across was “I will lie down in peace” in which she shared with us the agonies
that her husband Dr Jesudasan went through in the last year of his life. And
the agonies that she and their children went through as the medical system
failed to relieve his pain and suffering.
Here in _Two Journeys_, Usha shares with us more of herself. The
journey of her mother who lost her life to cancer and Usha’s own cancer story.
Watch this short video [https://youtu.be/vVXUmYoBtFU] on Youtube; you
will not regret it. And dont miss the book.
Purchase it here:
MOM IS NOT SUFFERING ANY MORE
A father-daughter duo recalls their personal trauma over the tragedy of
losing their closest person to terminal cancer and struggling to help her cope
with the pain. A case for respecting end of life choices of a patient and
access to Palliative Care.
Jayanta Sinha writes in PatientsEngage.com: "
She is my wife, my child’s mother – the most beloved one – who passed
away at the age of 49 years after a painful journey of seven long months.
Smriti Kana was always a good student and aspired to be a doctor to
help the poor and the needy. But her conservative parents did not extend to her
much freedom and she was even prevented from taking up the job of a nurse in
the Indian Army. We got married when she was 26. We quarrelled with each other,
blamed each other on different occasions but never even imagined parting ways.
She was my friend. We did everything after discussing, even for minor issues.
Read More >>
TWO MORE STORIES OF INTENSIVE TORTURE
It is happening all around us, every day. It is happening to our near
ones. We suffer with them and feel helpless.
Read two heartrending stories published recently in PatientsEngage
the Journal of Pain and Palliative Care Pharmacotherapy
In the first, “ The medical system failed us
Usha Ravi, an intensive care nurse working in Australia, narrates her mother’s
harrowing experience in the ICU. Eventually the author saves her from the
torture chamber and takes her home only to find that she has to move heaven and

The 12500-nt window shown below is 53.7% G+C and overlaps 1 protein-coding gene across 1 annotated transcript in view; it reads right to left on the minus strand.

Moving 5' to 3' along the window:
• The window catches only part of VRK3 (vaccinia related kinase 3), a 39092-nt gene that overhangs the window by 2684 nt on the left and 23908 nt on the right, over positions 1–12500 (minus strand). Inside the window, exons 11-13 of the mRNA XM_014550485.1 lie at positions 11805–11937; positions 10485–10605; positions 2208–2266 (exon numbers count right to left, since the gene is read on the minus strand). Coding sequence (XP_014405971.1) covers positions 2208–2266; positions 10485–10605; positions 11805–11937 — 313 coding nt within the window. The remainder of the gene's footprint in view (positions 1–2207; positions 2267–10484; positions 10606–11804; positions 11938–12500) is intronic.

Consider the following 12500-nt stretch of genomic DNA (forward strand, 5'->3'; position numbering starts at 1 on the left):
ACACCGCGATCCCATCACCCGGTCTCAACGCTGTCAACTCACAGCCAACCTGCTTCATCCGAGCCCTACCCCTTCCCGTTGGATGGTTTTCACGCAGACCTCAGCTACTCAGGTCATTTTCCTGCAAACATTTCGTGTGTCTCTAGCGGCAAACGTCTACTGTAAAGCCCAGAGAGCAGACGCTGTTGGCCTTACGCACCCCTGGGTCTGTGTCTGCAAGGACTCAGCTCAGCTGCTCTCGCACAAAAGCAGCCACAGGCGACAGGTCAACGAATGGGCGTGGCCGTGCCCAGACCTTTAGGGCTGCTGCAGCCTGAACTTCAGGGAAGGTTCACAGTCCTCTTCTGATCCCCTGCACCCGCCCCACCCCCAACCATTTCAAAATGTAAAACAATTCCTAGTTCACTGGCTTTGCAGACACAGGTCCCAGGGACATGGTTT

earth to obtain some pain medicine.
In the second, “ When Pain is Medicine
[http://www.tandfonline.com/eprint/eSDHd8q6HJ8ZiSd8NbTE/full] “, Sindhu S.
writes about the horrendous suffering that her father had to go through. This
narrative also describes the feeling of helplessness. “I didn’t want to
infuriate the doctors in whose hands we had surrendered his body, and who had
broken down his body into isolated segments only they could put back together
again, if at all,” she writes. Eventually, she hears about palliative care and
decides to move him out. But the father dies that morning.
We thank the authors for sharing their story with the world. Both Usha
and Sindhu must have died a thousand deaths as they relived the agony of those
days, in the process of writing down their experience. Yet they did it, so that
others could learn from it. How many thousands of such stories will be
necessary to wake the medical world up and to infuse a bit of compassion into
LIFE ASKED DEATH: PALLIATIVE CARE IN ASIA
‘ Life Asked Death [http://lifeaskeddeath.com/] ’ is a film that
focuses on the suffering experienced by patients with cancer, and difficulty in
morphine availability, accessibility and affordability. Produced by Moonshine
Movies, ‘ Life Asked Death [http://lifeaskeddeath.com/] ’ highlights the scale
of pain and suffering that needs to be urgently addressed in Asia, and offers
insights into the positive outcomes that can be achieved even in